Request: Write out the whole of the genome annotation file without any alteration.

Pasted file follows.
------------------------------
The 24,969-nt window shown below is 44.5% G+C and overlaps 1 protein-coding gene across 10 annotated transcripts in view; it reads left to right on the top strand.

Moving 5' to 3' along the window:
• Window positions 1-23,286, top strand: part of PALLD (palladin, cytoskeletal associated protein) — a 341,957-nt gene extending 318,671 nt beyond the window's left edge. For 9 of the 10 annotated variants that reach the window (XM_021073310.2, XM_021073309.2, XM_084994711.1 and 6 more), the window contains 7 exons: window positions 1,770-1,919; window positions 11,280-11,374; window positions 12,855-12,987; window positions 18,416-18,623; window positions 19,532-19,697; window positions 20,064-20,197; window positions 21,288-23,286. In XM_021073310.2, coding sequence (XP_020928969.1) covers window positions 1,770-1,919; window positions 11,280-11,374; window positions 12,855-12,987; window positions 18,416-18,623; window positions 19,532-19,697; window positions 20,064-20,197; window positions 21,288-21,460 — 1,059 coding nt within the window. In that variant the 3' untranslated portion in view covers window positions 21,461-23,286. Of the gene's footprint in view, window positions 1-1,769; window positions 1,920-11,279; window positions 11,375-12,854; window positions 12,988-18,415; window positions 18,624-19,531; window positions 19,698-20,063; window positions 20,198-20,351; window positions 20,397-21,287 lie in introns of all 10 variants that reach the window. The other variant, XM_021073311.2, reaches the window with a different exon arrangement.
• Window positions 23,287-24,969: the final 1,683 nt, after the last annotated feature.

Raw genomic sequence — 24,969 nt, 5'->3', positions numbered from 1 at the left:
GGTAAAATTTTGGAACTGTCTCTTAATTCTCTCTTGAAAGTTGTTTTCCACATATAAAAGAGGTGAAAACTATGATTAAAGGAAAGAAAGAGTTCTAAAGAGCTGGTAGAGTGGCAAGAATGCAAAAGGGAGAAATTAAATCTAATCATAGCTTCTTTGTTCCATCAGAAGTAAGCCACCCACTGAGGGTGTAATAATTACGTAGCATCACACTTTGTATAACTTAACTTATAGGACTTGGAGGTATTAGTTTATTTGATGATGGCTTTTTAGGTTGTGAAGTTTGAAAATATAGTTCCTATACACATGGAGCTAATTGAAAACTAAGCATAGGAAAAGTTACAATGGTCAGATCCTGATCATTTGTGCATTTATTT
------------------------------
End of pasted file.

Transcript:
The 24,969-nt window shown below is 44.5% G+C and overlaps 1 protein-coding gene across 10 annotated transcripts in view; it reads left to right on the top strand.

Moving 5' to 3' along the window:
• Window positions 1-23,286, top strand: part of PALLD (palladin, cytoskeletal associated protein) — a 341,957-nt gene extending 318,671 nt beyond the window's left edge. For 9 of the 10 annotated variants that reach the window (XM_021073310.2, XM_021073309.2, XM_084994711.1 and 6 more), the window contains 7 exons: window positions 1,770-1,919; window positions 11,280-11,374; window positions 12,855-12,987; window positions 18,416-18,623; window positions 19,532-19,697; window positions 20,064-20,197; window positions 21,288-23,286. In XM_021073310.2, coding sequence (XP_020928969.1) covers window positions 1,770-1,919; window positions 11,280-11,374; window positions 12,855-12,987; window positions 18,416-18,623; window positions 19,532-19,697; window positions 20,064-20,197; window positions 21,288-21,460 — 1,059 coding nt within the window. In that variant the 3' untranslated portion in view covers window positions 21,461-23,286. Of the gene's footprint in view, window positions 1-1,769; window positions 1,920-11,279; window positions 11,375-12,854; window positions 12,988-18,415; window positions 18,624-19,531; window positions 19,698-20,063; window positions 20,198-20,351; window positions 20,397-21,287 lie in introns of all 10 variants that reach the window. The other variant, XM_021073311.2, reaches the window with a different exon arrangement.
• Window positions 23,287-24,969: the final 1,683 nt, after the last annotated feature.

Raw genomic sequence — 24,969 nt, 5'->3', positions numbered from 1 at the left:
GGTAAAATTTTGGAACTGTCTCTTAATTCTCTCTTGAAAGTTGTTTTCCACATATAAAAGAGGTGAAAACTATGATTAAAGGAAAGAAAGAGTTCTAAAGAGCTGGTAGAGTGGCAAGAATGCAAAAGGGAGAAATTAAATCTAATCATAGCTTCTTTGTTCCATCAGAAGTAAGCCACCCACTGAGGGTGTAATAATTACGTAGCATCACACTTTGTATAACTTAACTTATAGGACTTGGAGGTATTAGTTTATTTGATGATGGCTTTTTAGGTTGTGAAGTTTGAAAATATAGTTCCTATACACATGGAGCTAATTGAAAACTAAGCATAGGAAAAGTTACAATGGTCAGATCCTGATCATTTGTGCATTTATTT